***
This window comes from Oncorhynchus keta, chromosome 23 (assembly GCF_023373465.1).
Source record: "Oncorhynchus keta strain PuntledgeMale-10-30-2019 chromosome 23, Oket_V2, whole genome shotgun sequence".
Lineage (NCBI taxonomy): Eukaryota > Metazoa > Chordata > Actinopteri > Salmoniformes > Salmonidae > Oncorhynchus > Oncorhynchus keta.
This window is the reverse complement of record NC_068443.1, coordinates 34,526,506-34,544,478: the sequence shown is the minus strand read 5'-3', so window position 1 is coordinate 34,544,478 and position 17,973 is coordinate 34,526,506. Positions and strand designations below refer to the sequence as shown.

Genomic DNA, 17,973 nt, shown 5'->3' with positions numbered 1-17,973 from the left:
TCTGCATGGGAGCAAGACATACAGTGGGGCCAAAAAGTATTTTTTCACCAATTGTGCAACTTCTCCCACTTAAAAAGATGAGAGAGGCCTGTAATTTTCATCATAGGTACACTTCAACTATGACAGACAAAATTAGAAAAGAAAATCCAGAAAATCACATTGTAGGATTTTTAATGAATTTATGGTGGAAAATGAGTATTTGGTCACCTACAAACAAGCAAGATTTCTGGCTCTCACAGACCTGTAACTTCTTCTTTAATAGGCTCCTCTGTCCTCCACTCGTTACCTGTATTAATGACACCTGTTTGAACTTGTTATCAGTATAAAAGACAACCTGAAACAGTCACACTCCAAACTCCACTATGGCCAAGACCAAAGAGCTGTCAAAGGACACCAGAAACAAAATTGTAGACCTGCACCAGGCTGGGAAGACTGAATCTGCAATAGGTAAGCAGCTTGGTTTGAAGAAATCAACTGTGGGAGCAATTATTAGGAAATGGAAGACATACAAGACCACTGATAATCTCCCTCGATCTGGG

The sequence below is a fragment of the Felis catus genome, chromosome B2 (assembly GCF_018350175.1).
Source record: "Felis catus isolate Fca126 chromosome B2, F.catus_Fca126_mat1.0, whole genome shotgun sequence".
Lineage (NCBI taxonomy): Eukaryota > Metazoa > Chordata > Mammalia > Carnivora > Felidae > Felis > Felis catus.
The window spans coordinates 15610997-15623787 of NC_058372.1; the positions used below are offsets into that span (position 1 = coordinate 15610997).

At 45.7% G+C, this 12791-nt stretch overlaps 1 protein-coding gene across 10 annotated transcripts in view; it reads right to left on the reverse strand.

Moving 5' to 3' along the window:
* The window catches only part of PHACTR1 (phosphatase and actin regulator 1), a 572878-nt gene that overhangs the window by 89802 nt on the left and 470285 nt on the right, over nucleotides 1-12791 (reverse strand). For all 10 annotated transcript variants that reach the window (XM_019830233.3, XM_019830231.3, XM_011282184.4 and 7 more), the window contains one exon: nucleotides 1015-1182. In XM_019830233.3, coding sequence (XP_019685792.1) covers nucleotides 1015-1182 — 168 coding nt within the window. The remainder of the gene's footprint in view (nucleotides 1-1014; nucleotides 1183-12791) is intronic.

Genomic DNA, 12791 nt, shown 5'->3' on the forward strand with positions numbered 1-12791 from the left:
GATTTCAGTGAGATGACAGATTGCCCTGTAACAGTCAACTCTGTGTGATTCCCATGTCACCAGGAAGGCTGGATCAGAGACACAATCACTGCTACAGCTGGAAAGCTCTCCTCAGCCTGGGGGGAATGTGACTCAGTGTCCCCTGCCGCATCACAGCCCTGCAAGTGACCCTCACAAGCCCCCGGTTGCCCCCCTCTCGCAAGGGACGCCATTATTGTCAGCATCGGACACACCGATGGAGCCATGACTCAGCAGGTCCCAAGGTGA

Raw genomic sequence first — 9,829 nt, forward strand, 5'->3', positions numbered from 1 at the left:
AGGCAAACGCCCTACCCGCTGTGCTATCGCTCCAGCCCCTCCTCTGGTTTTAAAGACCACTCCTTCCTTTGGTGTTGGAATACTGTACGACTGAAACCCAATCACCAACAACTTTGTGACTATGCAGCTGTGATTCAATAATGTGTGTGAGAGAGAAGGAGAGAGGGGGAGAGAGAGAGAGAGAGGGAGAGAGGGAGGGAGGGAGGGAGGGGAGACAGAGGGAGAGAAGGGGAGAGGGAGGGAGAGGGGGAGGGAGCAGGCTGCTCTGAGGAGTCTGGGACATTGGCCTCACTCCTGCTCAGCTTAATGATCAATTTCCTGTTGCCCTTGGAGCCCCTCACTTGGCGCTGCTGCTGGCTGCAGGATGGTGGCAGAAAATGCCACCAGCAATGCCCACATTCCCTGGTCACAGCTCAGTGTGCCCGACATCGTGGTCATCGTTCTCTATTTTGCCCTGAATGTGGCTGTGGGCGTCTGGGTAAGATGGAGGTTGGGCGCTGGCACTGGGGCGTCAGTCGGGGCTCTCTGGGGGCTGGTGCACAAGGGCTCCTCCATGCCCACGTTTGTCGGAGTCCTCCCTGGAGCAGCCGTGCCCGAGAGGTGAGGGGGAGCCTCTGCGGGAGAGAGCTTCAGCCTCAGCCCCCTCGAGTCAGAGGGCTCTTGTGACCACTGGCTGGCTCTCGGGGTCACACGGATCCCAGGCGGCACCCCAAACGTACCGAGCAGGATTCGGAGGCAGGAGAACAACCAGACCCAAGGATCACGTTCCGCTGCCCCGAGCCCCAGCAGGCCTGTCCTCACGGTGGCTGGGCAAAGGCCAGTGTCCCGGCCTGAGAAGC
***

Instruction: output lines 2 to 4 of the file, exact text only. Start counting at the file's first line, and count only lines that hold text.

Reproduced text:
Source record: "Oncorhynchus keta strain PuntledgeMale-10-30-2019 chromosome 23, Oket_V2, whole genome shotgun sequence".
Lineage (NCBI taxonomy): Eukaryota > Metazoa > Chordata > Actinopteri > Salmoniformes > Salmonidae > Oncorhynchus > Oncorhynchus keta.
This window is the reverse complement of record NC_068443.1, coordinates 34,526,506-34,544,478: the sequence shown is the minus strand read 5'-3', so window position 1 is coordinate 34,544,478 and position 17,973 is coordinate 34,526,506. Positions and strand designations below refer to the sequence as shown.